Difficulty: Beginner
Estimated Time: 20 minutes

Litmus is a toolset to do cloud-native chaos engineering. Litmus provides tools to orchestrate chaos on Kubernetes to help SREs find weaknesses in their deployments. SREs use Litmus to run chaos experiments initially in the staging environment and eventually in production to find bugs, vulnerabilities. Fixing the weaknesses leads to increased resilience of the system.

Litmus offers you these compelling features:

  • Kubernetes native CRDs to manage chaos. Using chaos API, orchestration, scheduling, and complex workflow management can be orchestrated declaratively.
  • Most of the generic chaos experiments are readily available for you to get started with your initial chaos engineering needs.
  • An SDK is available in GO, Python, and Ansible. A basic experiment structure is created quickly using SDK and developers and SREs just need to add the chaos logic into to make a new experiment.
  • It's simple to complex chaos workflows are easy to construct. Use GitOps and the chaos workflows to scale your chaos engineering efforts and increase the resilience of your Kubernetes platform.

Litmus takes a cloud-native approach to create, manage, and monitor chaos. Chaos is orchestrated using the following Kubernetes Custom Resource Definitions (CRDs):

  • ChaosEngine: A resource to link a Kubernetes application or Kubernetes node to a ChaosExperiment. ChaosEngine is watched by Litmus' Chaos-Operator which then invokes Chaos-Experiments
  • ChaosExperiment: A resource to group the configuration parameters of a chaos experiment. ChaosExperiment CRs are created by the operator when experiments are invoked by ChaosEngine.
  • ChaosResult: A resource to hold the results of a chaos-experiment. The Chaos-exporter reads the results and exports the metrics into a configured Prometheus server.

You will learn how to:

  • Install and configure Litmus on Kubernetes.
  • Install Litmus experiments, RBAC, and prepare the Chaos Engine.
  • Deliver chaos experiments.
  • Observe the chaos engine exercise your experiments.

Thank You

Many thanks to Sayan Mondal for laying the foundation for this scenario and formulating these important teaching moments.

Aside from this scenario, here is an informative 20-minute video on your first chaos experiment with Litmus:

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In this scenario, you learned the basics of Litmus installation and experiment running. To continue, dive into the 24+ different categories of experiments that are possible with Litmus.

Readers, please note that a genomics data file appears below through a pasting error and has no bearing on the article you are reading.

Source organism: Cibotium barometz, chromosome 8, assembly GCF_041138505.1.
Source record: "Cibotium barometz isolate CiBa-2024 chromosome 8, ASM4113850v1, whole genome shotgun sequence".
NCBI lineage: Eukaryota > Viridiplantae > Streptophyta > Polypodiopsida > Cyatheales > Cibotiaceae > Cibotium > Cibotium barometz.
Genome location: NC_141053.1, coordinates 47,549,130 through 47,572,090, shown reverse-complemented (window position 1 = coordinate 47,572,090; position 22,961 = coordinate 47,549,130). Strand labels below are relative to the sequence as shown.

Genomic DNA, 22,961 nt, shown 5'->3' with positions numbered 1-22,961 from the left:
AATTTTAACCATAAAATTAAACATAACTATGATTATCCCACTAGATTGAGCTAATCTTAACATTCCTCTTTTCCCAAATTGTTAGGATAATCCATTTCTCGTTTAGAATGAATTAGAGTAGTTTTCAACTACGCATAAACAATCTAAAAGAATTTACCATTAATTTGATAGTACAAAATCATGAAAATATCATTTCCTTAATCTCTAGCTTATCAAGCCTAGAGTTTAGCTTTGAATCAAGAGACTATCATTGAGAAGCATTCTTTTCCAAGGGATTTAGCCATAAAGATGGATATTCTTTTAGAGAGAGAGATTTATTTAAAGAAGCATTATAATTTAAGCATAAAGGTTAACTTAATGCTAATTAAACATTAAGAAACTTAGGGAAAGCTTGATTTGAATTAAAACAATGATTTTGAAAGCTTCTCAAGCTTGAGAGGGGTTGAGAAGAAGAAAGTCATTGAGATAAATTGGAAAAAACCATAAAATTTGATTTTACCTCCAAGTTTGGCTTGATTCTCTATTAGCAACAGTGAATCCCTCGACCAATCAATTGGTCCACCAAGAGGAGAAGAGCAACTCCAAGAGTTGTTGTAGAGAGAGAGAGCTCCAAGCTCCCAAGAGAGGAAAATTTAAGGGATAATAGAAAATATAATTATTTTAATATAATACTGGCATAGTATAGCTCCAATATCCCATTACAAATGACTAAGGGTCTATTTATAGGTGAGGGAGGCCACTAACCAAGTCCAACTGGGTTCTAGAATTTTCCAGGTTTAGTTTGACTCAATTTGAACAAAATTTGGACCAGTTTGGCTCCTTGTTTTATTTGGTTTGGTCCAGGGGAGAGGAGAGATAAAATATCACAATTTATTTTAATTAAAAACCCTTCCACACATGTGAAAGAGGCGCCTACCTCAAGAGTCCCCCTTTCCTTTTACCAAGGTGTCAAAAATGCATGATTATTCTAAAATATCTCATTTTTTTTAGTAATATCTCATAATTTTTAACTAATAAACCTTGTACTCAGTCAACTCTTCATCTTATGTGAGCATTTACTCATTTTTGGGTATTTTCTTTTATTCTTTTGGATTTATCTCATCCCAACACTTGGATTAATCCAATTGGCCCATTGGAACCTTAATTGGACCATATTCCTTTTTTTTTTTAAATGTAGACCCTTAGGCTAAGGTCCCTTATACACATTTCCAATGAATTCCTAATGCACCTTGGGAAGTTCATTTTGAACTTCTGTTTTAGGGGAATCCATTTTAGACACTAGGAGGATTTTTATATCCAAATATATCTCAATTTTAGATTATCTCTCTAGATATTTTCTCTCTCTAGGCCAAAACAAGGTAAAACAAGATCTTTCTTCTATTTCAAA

With these steps you have learned:

  • ✔ Setup and install Litmus onto Kubernetes.

  • ✔ Install Litmus experiments, RBAC and prepare the Chaos Engine.

  • ✔ Deliver chaos experiments.

  • ✔ Observe the chaos engine exercise your experiments.

Litmus is a toolset to do cloud-native chaos engineering. The project provides tools to orchestrate chaos on Kubernetes to help developers and SREs find weaknesses in their application deployments. It's engine can be used to run chaos experiments initially in the staging environment and eventually in production to find bugs, vulnerabilities. Fixing the weaknesses leads to increased resilience of the system. Litmus adopts a “Kubernetes-native” approach to define chaos intent in a declarative manner via custom resources.

Litmus is under active development as a Sandbox project with CNCF. This Katacoda scenario will be updated as it evolves.

The Litmus project is seeking your experiences, viewpoints and suggestions. Anything you offer can help move the project further. Consider visiting this form to submit your ideas.

In the last year we've seen Chaos Engineering move from a much talked-about idea to an accepted, mainstream approach to improving and assuring distributed system resilience. As organizations large and small begin to implement Chaos Engineering as an operational process, we're learning how to apply these techniques safely at scale. The approach is definitely not for everyone, and to be effective and safe, it requires organizational support at scale. -- ThoughtWorks Radar

Thank You

Many thanks to Sayan Mondal for laying the foundation for this scenario and formulating these important teaching moments.

References


For a deeper understanding of these topics and more join
Jonathan Johnson
at various conferences, symposiums, workshops, and meetups.

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Litmus

Step 1 of 8

Your Kubernetes Cluster

For this scenario, Katacoda has just started a fresh Kubernetes cluster for you. Verify it's ready for your use.

kubectl version --short && \ kubectl get componentstatus && \ kubectl get nodes && \ kubectl cluster-info

The Helm package manager used for installing applications on Kubernetes is also available.

helm version --short

Kubernetes Dashboard

You can administer your cluster with the kubectl CLI tool or use the visual Kubernetes Dashboard. Use this script to access the protected Dashboard.

token.sh